Keck Grant Recipient Studies RNA Stability
With a million-dollar award from the W. M. Keck Foundation, virologist Britt Glaunsinger now has the funding to pursue “unconventional avenues” to study the inner workings of human cells. The award honors innovative young scientists in the area of biomedical research, and will support Glaunsinger’s work using the herpesvirus as a tool to study the inner workings of human cells.
“The great thing about the award is that the Foundation is funding ideas that might be too risky for other grant agencies,” says Glaunsinger. “It will allow us to get at questions we wouldn’t normally be able to ask without this funding. This pretty much made my year.”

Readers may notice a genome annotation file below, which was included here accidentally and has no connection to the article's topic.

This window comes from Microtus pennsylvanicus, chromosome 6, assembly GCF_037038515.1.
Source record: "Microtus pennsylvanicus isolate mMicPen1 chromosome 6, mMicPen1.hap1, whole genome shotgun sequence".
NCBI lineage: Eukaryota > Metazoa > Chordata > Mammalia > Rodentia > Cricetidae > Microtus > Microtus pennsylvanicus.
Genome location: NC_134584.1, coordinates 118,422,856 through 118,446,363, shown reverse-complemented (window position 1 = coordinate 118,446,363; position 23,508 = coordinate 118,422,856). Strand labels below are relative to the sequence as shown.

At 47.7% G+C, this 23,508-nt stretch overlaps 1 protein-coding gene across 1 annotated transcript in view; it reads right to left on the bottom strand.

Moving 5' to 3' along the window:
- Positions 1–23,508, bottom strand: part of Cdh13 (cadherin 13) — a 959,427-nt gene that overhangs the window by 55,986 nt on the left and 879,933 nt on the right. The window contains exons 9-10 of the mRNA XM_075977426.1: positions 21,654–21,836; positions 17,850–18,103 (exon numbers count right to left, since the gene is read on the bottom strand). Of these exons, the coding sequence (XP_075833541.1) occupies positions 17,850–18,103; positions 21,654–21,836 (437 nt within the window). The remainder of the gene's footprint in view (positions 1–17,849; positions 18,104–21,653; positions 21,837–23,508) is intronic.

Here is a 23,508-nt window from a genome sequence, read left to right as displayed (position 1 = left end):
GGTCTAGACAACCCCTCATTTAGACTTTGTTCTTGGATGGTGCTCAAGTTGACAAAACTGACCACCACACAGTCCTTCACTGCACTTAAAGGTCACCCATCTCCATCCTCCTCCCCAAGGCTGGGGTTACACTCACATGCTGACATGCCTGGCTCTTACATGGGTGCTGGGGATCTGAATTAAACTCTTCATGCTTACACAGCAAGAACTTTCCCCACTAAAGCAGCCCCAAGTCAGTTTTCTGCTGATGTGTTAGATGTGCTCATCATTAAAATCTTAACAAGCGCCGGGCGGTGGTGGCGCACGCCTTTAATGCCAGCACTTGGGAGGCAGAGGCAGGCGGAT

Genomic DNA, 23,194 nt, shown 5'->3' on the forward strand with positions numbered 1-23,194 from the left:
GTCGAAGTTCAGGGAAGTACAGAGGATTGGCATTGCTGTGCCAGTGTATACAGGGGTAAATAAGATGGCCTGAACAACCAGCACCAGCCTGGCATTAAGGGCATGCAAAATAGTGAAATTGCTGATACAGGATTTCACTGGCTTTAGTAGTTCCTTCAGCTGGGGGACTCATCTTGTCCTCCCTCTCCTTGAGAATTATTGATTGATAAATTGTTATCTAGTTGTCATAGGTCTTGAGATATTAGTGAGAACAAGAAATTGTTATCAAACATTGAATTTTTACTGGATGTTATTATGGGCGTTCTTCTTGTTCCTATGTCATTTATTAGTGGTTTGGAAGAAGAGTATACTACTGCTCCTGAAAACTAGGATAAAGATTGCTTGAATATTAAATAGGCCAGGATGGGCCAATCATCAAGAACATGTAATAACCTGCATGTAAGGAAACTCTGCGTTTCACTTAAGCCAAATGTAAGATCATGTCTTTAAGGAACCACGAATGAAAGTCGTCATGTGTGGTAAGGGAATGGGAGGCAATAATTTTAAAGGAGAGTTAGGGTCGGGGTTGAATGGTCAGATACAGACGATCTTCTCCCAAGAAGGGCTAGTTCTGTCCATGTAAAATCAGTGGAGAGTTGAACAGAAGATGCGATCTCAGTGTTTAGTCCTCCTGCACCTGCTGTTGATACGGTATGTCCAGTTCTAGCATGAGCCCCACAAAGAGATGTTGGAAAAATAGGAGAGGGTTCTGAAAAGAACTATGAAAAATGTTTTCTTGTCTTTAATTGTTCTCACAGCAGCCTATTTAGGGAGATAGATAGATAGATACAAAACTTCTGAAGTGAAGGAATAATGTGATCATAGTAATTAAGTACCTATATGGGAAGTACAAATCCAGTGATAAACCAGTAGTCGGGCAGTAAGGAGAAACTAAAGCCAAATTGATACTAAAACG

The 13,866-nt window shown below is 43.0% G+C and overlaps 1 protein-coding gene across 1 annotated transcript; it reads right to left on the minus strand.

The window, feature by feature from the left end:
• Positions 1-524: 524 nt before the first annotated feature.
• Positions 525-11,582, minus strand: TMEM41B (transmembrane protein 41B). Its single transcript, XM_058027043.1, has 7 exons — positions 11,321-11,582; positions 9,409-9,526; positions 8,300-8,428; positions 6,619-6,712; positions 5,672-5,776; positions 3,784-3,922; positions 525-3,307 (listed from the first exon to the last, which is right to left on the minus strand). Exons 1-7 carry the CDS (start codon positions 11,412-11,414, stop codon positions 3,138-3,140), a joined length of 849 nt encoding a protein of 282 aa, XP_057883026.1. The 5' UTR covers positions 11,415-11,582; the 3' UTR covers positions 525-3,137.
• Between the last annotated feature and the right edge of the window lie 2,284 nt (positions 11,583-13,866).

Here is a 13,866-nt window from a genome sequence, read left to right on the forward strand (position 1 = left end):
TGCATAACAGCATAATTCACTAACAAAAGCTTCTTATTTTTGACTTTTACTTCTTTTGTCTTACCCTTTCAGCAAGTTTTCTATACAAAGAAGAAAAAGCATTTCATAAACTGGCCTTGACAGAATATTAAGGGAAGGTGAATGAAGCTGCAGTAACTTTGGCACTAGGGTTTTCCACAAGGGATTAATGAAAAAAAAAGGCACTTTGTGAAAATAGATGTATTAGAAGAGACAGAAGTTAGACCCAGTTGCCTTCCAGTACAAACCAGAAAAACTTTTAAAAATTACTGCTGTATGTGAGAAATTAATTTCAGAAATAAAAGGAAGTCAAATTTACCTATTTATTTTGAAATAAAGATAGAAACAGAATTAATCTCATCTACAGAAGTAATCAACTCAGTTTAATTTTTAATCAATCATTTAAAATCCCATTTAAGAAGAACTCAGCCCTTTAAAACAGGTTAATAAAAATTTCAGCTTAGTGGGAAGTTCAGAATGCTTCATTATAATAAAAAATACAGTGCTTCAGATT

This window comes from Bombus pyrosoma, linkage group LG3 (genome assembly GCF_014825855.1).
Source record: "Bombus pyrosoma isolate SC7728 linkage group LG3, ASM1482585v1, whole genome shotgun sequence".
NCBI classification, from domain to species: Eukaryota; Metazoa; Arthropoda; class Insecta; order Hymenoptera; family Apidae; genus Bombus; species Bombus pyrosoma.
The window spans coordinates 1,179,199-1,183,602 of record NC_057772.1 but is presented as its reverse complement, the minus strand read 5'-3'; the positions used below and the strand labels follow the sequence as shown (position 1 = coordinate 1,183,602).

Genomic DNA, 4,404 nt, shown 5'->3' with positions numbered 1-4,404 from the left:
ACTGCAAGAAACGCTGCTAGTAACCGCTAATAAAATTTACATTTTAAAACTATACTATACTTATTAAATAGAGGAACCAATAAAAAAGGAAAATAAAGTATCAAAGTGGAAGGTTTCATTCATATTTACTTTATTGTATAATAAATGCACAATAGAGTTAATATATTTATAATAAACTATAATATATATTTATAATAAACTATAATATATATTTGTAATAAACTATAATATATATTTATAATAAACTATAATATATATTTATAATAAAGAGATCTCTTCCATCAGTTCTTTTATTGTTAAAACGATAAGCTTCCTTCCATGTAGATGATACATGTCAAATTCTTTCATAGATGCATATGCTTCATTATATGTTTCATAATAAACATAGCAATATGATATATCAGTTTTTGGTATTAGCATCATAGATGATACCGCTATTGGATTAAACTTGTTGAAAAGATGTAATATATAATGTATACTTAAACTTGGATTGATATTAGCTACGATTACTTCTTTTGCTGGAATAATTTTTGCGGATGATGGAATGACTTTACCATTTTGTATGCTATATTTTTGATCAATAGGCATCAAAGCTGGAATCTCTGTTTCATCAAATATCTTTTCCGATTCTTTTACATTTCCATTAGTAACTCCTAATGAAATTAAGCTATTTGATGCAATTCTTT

Glaunsinger will use the grant money for innovative experiments using the herpesvirus to probe how our cells regulate their RNA. The virus uses a mysterious trick to evade the immune response: It destroys all the RNA inside every cell it infects. Glaunsinger’s research group has identified the key viral protein involved in the widespread destruction, but no one yet understands how it works.
Glaunsinger thinks the virus is co-opting some of the cell’s normal machinery to regulate RNA stability. Some RNA molecules are long-lived and others turn over very quickly, depending on their function. The cell has finely tuned mechanisms to maintain or destroy RNA molecules, Glaunsinger said, but these mechanisms are largely not understood. By learning which pieces of the machinery the virus adopts for its own uses, Glaunsinger hopes to uncover the workings of the cellular machinery itself.